The estimate for total U.S. meat and poultry production for 2009 is reduced as lower beef and poultry output more than offset higher pork production, according to the World Agricultural Supply and Demand Estimate report released today. Partly offsetting the expected lower beef production level is higher forecast pork production due to larger expected slaughter and higher carcass weights in the third quarter of 2009. 

Poultry production is forecast slightly lower as higher second quarter broiler production is more than offset by weaker turkey production. 

Changes in the meat production forecast for 2010 reflect tighter supplies of fed cattle. There are no changes to forecast in pork and poultry production for 2010 as lower feed prices provide some support to producers.  Egg production forecasts are unchanged from last month.

Export forecasts for 2009 and 2010 are reduced because of lower expected beef shipments.  Weak economic growth in 2009 and tighter beef supplies for both 2009 and 2010 are expected to result in lower exports.  Broiler exports are raised slightly but turkey export forecasts are reduced. Pork forecasts are unchanged.

Price forecasts for cattle, hogs, and broilers are lowered for 2009.  Weak demand is pressuring prices. Prices for hogs and broilers are lowered for 2010, but cattle prices are raised as tighter fed
cattle supplies support prices.

Feed Grain Outlook

The report projects U.S. feed grain supplies for 2009/2010 higher this month with sharply higher forecast corn production. Corn production for 2009/2010 is projected at 12.8 billion bushels, up 471 million as higher forecast yields more than offset a small reduction in harvested area.  U.S. corn supplies are projected at a record 14.5 billion bushels, up 134 million from the previous record in 2007/2008.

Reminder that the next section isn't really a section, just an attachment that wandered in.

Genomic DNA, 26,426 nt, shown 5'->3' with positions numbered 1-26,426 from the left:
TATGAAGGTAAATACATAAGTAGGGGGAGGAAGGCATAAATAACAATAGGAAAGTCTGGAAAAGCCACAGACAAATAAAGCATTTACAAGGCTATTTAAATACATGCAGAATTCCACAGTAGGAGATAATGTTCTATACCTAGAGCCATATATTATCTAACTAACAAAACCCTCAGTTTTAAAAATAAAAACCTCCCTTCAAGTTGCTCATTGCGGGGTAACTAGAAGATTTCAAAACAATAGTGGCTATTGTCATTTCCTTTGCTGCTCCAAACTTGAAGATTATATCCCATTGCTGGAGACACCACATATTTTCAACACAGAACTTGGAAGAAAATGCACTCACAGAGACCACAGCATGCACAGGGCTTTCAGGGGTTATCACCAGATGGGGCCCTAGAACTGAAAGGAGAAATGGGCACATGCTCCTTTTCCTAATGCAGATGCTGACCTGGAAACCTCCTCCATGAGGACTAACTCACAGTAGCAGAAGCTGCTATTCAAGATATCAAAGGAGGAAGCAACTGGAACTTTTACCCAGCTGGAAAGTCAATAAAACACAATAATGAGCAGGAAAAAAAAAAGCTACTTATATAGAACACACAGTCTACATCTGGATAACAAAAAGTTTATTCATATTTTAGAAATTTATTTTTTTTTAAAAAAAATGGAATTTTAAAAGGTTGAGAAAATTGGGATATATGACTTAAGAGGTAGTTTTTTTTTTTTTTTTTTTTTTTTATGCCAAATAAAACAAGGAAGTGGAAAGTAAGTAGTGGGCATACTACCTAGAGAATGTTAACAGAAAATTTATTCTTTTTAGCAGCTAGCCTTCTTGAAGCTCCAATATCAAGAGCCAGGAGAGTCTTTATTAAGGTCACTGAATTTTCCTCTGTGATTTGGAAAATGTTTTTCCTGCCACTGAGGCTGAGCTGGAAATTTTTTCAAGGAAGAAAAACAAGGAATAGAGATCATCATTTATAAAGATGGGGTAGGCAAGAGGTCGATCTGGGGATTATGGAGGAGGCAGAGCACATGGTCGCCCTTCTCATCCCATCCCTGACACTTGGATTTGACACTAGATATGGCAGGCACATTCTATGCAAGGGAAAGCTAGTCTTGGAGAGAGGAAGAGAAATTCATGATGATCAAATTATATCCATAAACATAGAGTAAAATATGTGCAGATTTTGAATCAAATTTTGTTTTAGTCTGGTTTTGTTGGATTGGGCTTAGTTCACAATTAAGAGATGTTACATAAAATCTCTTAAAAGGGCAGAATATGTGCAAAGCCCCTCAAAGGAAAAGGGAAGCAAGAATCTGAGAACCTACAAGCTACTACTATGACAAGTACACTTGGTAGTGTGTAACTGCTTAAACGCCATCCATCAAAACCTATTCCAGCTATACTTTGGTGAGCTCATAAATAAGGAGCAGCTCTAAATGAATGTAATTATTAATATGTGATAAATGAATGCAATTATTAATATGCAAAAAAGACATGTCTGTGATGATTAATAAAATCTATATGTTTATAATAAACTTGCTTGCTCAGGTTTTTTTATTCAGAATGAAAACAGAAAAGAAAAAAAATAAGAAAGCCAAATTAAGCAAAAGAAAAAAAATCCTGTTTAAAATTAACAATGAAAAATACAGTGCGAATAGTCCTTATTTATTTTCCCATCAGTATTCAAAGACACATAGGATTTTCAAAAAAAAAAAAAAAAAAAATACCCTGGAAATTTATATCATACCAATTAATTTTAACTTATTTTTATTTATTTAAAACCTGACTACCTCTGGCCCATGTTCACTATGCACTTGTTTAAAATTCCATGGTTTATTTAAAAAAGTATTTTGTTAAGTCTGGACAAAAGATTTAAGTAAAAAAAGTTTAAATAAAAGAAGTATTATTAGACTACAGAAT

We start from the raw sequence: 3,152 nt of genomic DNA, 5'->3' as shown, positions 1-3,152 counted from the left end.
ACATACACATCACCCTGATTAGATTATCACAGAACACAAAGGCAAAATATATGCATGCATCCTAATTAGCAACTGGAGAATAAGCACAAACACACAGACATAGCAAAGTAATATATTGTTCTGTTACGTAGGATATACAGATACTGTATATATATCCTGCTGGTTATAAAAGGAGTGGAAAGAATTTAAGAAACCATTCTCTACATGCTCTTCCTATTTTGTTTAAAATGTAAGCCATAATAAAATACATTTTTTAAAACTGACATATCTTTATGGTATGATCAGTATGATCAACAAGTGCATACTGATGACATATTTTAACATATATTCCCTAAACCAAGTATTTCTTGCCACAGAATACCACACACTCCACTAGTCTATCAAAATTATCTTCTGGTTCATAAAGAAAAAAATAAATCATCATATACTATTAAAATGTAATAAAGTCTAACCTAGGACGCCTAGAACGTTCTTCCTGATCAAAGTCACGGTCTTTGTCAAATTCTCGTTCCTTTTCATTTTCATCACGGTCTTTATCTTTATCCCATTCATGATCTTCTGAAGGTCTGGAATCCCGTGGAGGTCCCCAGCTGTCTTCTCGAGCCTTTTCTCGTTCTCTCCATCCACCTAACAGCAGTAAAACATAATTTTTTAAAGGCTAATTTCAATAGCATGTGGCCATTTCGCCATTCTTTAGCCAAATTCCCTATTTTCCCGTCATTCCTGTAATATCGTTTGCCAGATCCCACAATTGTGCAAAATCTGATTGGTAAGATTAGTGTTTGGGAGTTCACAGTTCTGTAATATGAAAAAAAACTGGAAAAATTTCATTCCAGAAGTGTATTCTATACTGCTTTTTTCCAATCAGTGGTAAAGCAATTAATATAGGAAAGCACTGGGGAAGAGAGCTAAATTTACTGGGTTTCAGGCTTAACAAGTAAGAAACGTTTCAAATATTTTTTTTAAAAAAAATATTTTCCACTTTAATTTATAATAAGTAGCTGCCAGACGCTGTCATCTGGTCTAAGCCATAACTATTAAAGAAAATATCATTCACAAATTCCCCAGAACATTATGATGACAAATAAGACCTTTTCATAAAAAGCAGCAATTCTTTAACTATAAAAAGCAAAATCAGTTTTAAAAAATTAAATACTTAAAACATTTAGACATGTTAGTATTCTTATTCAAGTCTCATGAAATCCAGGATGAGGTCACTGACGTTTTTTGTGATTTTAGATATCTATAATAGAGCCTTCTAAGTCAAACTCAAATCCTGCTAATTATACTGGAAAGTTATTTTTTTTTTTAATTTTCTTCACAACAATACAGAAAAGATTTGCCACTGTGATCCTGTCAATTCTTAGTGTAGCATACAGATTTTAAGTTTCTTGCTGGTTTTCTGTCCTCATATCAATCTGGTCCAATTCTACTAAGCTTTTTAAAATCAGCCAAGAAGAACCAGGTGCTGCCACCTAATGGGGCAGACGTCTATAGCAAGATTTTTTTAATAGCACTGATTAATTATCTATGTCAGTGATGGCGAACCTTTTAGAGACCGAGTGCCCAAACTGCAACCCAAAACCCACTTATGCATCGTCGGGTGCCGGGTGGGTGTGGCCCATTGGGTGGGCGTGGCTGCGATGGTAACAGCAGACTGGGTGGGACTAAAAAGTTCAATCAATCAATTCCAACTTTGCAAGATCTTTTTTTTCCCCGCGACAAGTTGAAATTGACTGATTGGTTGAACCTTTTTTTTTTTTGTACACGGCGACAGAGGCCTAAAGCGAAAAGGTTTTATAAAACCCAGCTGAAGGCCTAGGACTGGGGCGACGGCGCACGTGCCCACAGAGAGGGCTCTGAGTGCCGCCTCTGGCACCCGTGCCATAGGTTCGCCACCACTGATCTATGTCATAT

Corn use for 2009/2010 is projected higher with rising supplies and lower expected prices.  Despite reduced prospects for livestock production, feed and residual use is raised 100 million bushels with the higher yield and production expected to add to residual loss. 

Food, seed, and industrial use is raised 100 million bushels with higher expected use for ethanol supported by favorable ethanol producer returns and strong incentives for ethanol blending.  Exports are projected 150 million bushels higher reflecting reduced foreign production prospects and stronger expected import demand from Mexico and Taiwan. 

The first survey-based forecast of U.S. soybean production is 3.2 billion bushels, 61 million below the July projection, but 240 million bushels above last year’s crop.  Soybean stocks are projected
at 210 million bushels, down 40 million from July as reduced supplies are only partly offset by reduced crush and exports. 

Soybean and product prices are all increased this month.  The U.S. season-average soybean price for 2009/2010 is projected at $8.40 to $10.40, up 10 cents on both ends of the range.  Soybean meal prices are projected at $260 to $320 per short ton, up $5.00 on both ends of the range.  Soybean oil prices are projected at 32 to 36 cents per pound, up one cent on both ends of the range.

Read the full World Agricultural Supply and Demand Estimate report.

Source USDA